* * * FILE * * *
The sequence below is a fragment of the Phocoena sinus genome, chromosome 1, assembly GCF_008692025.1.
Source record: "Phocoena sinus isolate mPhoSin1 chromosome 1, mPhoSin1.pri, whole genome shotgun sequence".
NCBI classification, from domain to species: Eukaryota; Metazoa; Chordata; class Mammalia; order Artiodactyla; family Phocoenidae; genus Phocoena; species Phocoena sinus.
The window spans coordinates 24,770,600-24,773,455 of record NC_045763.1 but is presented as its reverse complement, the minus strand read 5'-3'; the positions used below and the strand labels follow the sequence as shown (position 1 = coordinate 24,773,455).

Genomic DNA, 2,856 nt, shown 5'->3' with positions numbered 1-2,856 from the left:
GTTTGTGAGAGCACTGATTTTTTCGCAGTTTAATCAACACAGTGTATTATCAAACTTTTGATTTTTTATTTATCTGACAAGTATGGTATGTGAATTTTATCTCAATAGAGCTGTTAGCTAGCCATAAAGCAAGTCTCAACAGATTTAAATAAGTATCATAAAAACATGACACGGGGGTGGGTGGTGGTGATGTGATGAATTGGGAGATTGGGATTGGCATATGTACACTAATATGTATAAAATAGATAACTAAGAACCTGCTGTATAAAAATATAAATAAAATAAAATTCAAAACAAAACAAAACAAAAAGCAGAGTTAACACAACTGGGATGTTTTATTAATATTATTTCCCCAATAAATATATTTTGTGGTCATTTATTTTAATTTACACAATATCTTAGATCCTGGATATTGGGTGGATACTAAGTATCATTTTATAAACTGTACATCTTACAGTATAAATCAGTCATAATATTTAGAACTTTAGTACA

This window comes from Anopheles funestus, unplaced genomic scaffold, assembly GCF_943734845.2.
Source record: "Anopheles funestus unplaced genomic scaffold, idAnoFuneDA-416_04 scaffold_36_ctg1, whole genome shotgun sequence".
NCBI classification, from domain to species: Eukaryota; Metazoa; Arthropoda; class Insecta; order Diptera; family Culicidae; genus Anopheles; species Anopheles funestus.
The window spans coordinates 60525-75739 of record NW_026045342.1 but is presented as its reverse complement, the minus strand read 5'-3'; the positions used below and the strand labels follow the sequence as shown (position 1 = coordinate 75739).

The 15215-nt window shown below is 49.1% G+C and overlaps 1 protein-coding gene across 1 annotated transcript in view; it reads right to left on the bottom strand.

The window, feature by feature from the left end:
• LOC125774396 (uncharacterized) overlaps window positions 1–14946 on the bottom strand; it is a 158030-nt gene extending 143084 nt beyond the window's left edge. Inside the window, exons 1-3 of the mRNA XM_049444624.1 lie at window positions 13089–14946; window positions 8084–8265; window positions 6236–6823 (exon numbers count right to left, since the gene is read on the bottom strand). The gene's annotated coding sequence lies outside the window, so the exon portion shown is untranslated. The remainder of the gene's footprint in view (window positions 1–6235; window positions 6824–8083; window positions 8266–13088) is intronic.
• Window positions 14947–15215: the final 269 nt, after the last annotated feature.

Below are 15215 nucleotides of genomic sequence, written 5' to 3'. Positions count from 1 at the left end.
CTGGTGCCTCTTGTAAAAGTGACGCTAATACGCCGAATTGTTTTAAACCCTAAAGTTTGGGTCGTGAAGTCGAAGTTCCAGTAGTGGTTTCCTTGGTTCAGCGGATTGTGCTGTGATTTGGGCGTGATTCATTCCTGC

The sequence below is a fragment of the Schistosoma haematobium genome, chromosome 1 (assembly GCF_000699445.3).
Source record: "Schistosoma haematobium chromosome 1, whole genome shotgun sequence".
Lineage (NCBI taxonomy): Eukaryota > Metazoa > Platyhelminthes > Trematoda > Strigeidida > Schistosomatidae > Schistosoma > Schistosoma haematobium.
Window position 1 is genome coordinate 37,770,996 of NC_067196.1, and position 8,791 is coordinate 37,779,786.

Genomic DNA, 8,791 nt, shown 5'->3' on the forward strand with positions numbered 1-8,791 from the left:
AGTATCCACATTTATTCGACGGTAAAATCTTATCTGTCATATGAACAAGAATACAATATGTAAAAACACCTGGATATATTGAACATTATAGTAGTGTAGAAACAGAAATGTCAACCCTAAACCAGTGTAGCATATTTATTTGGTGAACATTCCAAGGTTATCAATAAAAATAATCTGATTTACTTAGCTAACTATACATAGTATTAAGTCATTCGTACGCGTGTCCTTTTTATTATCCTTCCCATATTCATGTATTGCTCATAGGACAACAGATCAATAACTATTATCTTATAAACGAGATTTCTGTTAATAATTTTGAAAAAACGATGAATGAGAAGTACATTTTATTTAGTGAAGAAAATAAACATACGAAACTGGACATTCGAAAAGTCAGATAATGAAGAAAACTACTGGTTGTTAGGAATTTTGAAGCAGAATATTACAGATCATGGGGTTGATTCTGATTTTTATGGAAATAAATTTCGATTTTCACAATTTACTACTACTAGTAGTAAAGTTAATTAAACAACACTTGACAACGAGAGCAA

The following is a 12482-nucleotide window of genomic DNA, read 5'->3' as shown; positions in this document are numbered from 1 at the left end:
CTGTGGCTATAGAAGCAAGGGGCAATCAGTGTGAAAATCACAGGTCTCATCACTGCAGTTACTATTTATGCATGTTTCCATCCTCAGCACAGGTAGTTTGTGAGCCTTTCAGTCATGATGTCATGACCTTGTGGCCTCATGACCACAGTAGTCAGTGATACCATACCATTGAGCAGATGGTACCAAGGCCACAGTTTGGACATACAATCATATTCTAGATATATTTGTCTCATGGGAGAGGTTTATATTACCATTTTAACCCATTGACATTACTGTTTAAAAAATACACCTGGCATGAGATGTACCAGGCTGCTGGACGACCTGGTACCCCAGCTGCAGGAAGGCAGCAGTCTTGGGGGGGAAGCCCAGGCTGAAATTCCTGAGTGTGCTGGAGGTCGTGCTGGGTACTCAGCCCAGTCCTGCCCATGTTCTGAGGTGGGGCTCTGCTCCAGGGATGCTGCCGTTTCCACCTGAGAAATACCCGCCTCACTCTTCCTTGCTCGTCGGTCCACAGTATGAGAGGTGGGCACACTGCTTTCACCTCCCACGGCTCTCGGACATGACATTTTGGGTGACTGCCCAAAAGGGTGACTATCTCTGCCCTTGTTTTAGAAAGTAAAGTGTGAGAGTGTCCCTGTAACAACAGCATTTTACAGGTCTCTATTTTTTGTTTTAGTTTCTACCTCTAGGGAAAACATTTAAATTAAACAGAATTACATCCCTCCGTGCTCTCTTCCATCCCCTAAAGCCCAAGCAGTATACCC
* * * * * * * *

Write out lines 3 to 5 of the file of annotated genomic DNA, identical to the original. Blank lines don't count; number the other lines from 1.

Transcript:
NCBI classification, from domain to species: Eukaryota; Metazoa; Chordata; class Mammalia; order Artiodactyla; family Phocoenidae; genus Phocoena; species Phocoena sinus.
The window spans coordinates 24,770,600-24,773,455 of record NC_045763.1 but is presented as its reverse complement, the minus strand read 5'-3'; the positions used below and the strand labels follow the sequence as shown (position 1 = coordinate 24,773,455).

Genomic DNA, 2,856 nt, shown 5'->3' with positions numbered 1-2,856 from the left: